- Spacecolon is a small toolset used to deploy variants of Scarab ransomware to victims all over the world, and ESET Research believes it is of Turkish origin.
- Spacecolon’s operators, named CosmicBeetle by ESET, have no clear targeting, with highest detections in European countries, Turkey, and Mexico.
- Spacecolon can serve as a remote access trojan with the ability to extract sensitive information and/or deploy Scarab ransomware.
- CosmicBeetle probably compromises web servers vulnerable to the ZeroLogon or those with RDP credentials that it is able to brute force.
- CosmicBeetle appears to be preparing the distribution of new ransomware that we have named ScRansom.
BRATISLAVA, PRAGUE — August 22, 2023 — ESET Research has released its analysis of Spacecolon, a small toolset used to deploy variants of Scarab ransomware to victims all over the world. It likely penetrates victim organizations through operators compromising vulnerable web servers or via brute forcing RDP credentials. Several Spacecolon builds contain many Turkish strings; therefore, ESET believes it is written by a Turkish-speaking developer. ESET was able to track the origins of Spacecolon back to at least May 2020, and its campaigns are ongoing. ESET named Spacecolon’s operators CosmicBeetle to represent the link to “space” and “scarab.”
Spacecolon incidents identified by ESET telemetry encompass the globe, with high prevalence in European Union countries, such as Spain, France, Belgium, Poland, and Hungary; elsewhere, ESET has detected high prevalence in Turkey and Mexico. CosmicBeetle appears to be preparing the distribution of new ransomware — ScRansom. Post-compromise, along with installing ransomware, Spacecolon offers a large variety of third-party tools that allow the attackers to disable security products, extract sensitive information, and gain further access.
“We have not observed any pattern to Spacecolon’s victims besides them being vulnerable to the initial access methods employed by CosmicBeetle. Neither have we found any pattern among the targets’ areas of focus or size. However, to name a few (by type and geography), we have observed Spacecolon at a hospital and tourist resort in Thailand, an insurance company in Israel, a local governmental institution in Poland, an entertainment provider in Brazil, an environmental company in Turkey, and a school in Mexico,” says ESET researcher Jakub Souček, author of the analysis.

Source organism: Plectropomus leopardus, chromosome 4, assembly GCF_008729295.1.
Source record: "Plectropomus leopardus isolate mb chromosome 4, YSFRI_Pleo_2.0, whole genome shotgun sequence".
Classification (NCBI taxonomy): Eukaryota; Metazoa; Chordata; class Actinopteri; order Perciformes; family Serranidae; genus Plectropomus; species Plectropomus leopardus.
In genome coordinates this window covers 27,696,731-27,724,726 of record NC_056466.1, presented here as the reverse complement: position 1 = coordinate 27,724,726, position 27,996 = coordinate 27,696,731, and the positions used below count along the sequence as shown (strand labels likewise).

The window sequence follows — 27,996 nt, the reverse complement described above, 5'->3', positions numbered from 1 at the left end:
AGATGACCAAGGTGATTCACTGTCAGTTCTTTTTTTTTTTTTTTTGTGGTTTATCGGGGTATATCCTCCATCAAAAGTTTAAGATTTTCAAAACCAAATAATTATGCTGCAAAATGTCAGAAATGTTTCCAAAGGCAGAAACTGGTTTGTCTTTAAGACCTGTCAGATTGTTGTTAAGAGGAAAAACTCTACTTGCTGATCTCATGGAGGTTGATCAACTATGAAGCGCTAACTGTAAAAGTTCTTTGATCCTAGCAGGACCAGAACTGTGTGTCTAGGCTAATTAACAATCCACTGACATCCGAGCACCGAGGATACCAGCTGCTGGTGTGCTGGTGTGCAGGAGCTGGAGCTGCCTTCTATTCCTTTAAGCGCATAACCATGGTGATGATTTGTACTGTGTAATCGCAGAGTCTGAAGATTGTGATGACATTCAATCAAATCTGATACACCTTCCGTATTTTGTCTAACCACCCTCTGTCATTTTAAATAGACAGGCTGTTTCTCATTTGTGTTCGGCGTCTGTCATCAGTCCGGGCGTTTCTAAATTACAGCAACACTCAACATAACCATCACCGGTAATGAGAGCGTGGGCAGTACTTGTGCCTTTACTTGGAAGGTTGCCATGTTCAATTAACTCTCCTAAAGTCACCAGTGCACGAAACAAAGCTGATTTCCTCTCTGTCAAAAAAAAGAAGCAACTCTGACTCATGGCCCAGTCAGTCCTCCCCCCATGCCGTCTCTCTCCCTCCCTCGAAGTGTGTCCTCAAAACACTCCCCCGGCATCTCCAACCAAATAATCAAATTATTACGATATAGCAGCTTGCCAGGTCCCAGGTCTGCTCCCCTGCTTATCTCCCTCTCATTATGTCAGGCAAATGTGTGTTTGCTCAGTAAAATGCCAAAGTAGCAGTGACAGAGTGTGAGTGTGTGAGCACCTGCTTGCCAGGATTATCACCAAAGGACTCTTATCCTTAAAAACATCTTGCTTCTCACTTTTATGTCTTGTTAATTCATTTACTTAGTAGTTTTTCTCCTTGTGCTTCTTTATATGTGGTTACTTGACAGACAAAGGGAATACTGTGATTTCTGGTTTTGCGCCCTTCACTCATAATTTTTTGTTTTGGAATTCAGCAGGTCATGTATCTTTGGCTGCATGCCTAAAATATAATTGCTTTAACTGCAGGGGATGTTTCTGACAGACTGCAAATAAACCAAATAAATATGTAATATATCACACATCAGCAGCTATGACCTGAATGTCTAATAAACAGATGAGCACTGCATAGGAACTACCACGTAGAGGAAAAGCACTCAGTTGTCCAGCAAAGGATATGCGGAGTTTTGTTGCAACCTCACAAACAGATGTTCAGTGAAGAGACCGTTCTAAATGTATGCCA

CosmicBeetle probably compromises web servers vulnerable to the ZeroLogon vulnerability or those with RDP credentials that it is able to brute force. Additionally, Spacecolon can provide backdoor access for its operators. CosmicBeetle doesn’t make any considerable effort to hide its malware and leaves plenty of artifacts on compromised systems.
After CosmicBeetle compromises a vulnerable web server, it deploys ScHackTool, the main Spacecolon component that CosmicBeetle uses. It relies heavily on its GUI and active participation of its operators; it allows them to orchestrate the attack, downloading and executing additional tools to the compromised machine on demand as they see fit. If the target is deemed valuable, CosmicBeetle can deploy ScInstaller and use it, e.g., to install ScService, which provides further remote access.
The final payload CosmicBeetle deploys is a variant of the Scarab ransomware. This variant internally deploys a ClipBanker, a type of malware that monitors the content of the clipboard and changes content that it deems likely to be a cryptocurrency wallet address to an attacker-controlled address.
Furthermore, a new ransomware family is being developed, with samples being uploaded to VirusTotal from Turkey. ESET Research believes with high confidence that it is written by the same developers as Spacecolon, and ESET has named it ScRansom. ScRansom attempts to encrypt all hard, removable, and remote drives. ESET has not observed this ransomware being deployed in the wild, and it appears to still be in a development stage.
For more technical information about Spacecolon and CosmicBeetle, check out the blogpost “Scarabs colon-izing vulnerable servers” on WeLiveSecurity. Make sure to follow ESET Research on Twitter for the latest news from ESET Research.
Distribution of Spacecolon victims